Planting the best cress seeds
- Thrives in bright, sunny growing areas
- Fast growing and excellent for container gardens
- Offers a distinctly spicy, peppery, and pungent flavor
- One of the oldest leafy greens humans have eaten
Growing cress couldn't be easier
Quite possibly the easiest herb to grow, direct sow cress seeds outdoors between one and two weeks before the average last frost, or grow them on a sunny windowsill for a great source of fresh greens at any time of year! You may also choose to start your seeds indoors, two to four weeks before the last frost and then transplant them outdoors after the threat of frost has passed. Cress grows well in loose soil and a shady location, staying consistently moist. Cress prefers soil with a pH of 6.0 to 6.8.
Sow seeds about 1/4 inch deep, thickly in wide rows spaced approximately 18 to 24 inches apart. Spray seedlings daily to keep moist and water generously after seeds sprout to ensure the roots do not dry out.
From cress seedling to harvesting for salads
Once your seedlings are about an inch or two tall, thin them out so they are six inches apart from each other. You can begin adding cress to salads and sandwiches just weeks after germination, as baby leaves can be harvested as soon as the true leaves appear, when they are about three to four inches tall. You may choose to cut the plants back to about 1/4 inch to promote quick regrowth for continuous harvest.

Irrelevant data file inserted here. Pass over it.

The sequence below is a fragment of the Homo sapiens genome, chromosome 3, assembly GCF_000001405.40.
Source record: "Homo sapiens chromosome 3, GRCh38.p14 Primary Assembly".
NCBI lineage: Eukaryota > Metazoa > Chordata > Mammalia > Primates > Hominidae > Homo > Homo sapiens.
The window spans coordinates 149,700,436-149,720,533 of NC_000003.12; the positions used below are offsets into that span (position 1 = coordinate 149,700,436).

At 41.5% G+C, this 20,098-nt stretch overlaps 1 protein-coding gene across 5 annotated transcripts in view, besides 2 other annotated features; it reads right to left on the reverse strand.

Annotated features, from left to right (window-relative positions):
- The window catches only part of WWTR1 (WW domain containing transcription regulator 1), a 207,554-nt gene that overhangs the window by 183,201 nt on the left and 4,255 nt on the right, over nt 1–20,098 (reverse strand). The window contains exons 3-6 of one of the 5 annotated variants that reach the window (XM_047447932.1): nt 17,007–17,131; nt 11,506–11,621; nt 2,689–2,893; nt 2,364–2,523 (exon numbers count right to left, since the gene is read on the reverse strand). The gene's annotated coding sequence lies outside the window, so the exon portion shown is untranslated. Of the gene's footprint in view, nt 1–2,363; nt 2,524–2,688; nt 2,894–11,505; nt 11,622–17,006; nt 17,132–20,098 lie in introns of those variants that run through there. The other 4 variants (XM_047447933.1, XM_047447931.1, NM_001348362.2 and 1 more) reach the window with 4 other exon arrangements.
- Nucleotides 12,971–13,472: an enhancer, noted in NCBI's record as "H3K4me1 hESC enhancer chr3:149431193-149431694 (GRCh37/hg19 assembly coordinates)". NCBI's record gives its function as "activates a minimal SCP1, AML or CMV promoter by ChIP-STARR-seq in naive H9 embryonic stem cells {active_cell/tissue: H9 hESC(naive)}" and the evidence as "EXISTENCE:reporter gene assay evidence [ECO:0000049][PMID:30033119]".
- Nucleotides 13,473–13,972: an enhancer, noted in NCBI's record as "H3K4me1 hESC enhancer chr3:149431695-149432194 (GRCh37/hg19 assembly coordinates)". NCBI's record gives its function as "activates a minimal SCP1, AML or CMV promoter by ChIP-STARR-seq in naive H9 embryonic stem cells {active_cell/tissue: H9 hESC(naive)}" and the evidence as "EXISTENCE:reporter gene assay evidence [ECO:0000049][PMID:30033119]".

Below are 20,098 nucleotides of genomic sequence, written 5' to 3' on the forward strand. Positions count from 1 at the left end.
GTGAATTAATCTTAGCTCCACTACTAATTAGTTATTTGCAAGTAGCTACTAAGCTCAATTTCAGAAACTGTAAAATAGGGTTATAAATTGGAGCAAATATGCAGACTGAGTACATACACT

A great seed to introduce your children to gardening, as they will see young seedlings emerge after only five to fifteen days! Harvest as a microgreen and enjoy its mild peppery flavor. Continue to plant every 10 days (sow seeds thickly; cress is not bothered by overcrowding) for a succession of wonderful greens at a time when there is less available to harvest in the garden.
To harvest, cut the stalks of the plant off at the base and store in your refrigerator for up to one week.
Companion plants to grow with cress
Companion plants for cress include bunching onions, chives, peppermint, and spearmint! Garden cress is known for being used on sandwiches, in salads and soups, and as baby greens. Grow your own cress in your kitchen garden to expand your culinary experience.
For more information about planting, growing, and caring for cress seed, see the Cress Seeds Planting Guide.